The creators of The Great Big Body Book (2016) pay tribute to the organ “in charge of every single thing our bodies can do.” (Though look what’s telling them that.)
That’s just the first of several simplistic or downright wrong claims in an otherwise perceptive and lighthearted overview that covers the brain’s growth and general structure, its role in perception as well as cognition and communication, emotions, learning and memory (including amnesia and Alzheimer’s), developmental differences, sleep, and dreams—all in nontechnical language. Along with throwing out tantalizing statements like the brain “changes again a lot during the teenage years” without elaboration and that dreaming may help in “getting rid of things we don’t need,” Hoffman misses opportunities to, for instance, mention more than the traditional five senses. She also muddles her own more accurate account of how the nervous system works with a line about how neurons “head back to your brain” with sensory messages, and, in what comes off as a weak attempt to reassure readers anxious about being replaced by robots, abruptly switches tracks to close with dismissive views about the current state of artificial intelligence. Asquith mixes a satisfyingly inclusive crowd of expressive human figures in active poses with bright cartoon diagrams and anatomical views…but she includes a long-debunked “map” of where taste buds are located on the tongue that doesn’t include “umami” in the labeling.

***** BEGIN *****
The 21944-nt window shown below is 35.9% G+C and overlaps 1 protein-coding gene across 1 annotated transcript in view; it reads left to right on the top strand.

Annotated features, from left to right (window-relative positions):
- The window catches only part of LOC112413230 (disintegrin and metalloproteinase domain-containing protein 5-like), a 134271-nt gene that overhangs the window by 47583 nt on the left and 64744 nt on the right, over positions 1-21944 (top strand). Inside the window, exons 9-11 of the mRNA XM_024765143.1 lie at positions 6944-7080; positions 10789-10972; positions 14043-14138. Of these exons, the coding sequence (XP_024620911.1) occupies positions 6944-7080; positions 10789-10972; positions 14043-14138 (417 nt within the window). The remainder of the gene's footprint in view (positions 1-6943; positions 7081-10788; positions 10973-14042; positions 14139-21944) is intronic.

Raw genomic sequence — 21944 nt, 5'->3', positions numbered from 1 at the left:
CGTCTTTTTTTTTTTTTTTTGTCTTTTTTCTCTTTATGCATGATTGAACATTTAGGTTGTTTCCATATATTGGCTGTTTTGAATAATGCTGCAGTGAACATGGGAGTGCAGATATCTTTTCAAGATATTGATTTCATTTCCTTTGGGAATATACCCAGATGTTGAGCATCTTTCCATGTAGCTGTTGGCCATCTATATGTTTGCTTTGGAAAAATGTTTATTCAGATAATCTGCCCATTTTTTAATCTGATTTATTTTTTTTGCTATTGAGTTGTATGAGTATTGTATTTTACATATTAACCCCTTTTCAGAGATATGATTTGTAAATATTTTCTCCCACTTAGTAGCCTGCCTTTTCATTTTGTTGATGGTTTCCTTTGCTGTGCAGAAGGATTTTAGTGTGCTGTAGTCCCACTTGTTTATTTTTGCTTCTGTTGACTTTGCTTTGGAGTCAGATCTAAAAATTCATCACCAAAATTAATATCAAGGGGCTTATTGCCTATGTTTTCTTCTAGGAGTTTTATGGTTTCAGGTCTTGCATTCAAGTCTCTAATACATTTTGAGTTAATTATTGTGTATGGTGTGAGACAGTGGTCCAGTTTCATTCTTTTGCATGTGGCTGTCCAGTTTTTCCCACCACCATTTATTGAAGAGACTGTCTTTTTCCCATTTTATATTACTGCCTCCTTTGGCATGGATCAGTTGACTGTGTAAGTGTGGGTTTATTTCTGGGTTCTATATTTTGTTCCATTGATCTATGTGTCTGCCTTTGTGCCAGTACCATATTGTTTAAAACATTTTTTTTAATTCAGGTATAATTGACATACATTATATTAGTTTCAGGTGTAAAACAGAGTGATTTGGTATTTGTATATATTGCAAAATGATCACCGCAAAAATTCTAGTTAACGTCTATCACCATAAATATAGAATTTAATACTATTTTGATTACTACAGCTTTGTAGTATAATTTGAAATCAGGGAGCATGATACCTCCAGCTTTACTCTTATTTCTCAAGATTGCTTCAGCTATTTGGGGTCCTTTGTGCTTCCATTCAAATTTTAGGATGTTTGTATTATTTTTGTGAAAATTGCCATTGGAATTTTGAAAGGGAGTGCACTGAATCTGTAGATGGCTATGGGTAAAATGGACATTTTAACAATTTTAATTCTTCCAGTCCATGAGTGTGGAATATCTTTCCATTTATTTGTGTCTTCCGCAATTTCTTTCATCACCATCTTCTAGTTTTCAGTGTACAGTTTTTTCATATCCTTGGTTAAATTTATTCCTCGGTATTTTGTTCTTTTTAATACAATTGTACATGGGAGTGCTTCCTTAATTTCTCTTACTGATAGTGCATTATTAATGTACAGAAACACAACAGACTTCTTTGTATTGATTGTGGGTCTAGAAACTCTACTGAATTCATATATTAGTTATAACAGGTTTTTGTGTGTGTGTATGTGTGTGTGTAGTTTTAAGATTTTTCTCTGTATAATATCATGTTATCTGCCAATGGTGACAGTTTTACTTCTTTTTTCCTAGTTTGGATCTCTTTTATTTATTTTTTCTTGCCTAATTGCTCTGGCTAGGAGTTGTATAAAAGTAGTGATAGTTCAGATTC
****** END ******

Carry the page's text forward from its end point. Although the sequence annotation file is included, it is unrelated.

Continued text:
Bright and lively—but saddled with misses both near and wide. (glossary) (Informational picture book. 6-8)